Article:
- When chopping up veggies for dinner we chop up extra for the kids’ lunchboxes and our salads for work the next day. One friend of mine chops her veggies at the beginning of the week and keeps them in a container in the fridge to grab for lunches as she needs them.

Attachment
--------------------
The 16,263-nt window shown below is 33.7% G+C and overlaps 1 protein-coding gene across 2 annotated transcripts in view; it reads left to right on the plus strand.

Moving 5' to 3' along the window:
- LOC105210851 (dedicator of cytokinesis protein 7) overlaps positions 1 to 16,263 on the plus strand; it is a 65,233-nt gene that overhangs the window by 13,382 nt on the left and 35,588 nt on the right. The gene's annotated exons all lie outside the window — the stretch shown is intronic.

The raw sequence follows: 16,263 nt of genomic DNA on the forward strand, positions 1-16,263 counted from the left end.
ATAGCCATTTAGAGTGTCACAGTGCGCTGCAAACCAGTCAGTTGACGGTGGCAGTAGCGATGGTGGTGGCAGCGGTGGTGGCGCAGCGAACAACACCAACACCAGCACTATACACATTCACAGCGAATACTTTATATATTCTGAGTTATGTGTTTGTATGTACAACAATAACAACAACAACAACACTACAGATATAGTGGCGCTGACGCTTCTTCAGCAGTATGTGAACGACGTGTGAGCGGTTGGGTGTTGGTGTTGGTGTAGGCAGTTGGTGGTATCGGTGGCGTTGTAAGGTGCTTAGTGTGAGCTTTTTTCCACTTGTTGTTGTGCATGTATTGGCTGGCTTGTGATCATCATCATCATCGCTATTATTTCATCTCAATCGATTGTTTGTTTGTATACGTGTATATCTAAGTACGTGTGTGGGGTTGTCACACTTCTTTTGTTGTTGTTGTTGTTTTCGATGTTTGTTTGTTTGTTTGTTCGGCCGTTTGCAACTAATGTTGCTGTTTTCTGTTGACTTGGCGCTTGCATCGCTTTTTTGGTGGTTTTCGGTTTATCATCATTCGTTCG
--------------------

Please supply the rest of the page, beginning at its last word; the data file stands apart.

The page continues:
- On the weekend I spend around 2 – 3 hours baking for the upcoming week. Almost all of my recipes take between 5 and 15 minutes to prepare and then they go into the oven or freezer so I have plenty of opportunity to do things with the kids or around the house while they are baking. The food processor gets a workout as I usually pump out several things one after the other so that one recipe can go into the oven as soon as the previous one is out. Raw recipes can be made easily while something is baking. This is also a great activity to get kids involved in so you can spend time together while making healthy treats! Freeze a few portions of each item so that you have an emergency stash for those weeks where you don’t manage to bake. I store all of my baked goods (even most cookies) in the fridge in air tight containers or in my 4MyEarth bread bag. This keeps them fresh all week. Sometimes if we are running low on baked goods or I get a sudden desire to make something I mix it up in the food processor while I am making dinner and pop it in the oven so it can bake as we are eating. I also hard boil 6 eggs to have in the fridge for a quick snack, breakfast on the go or to pop into lunches.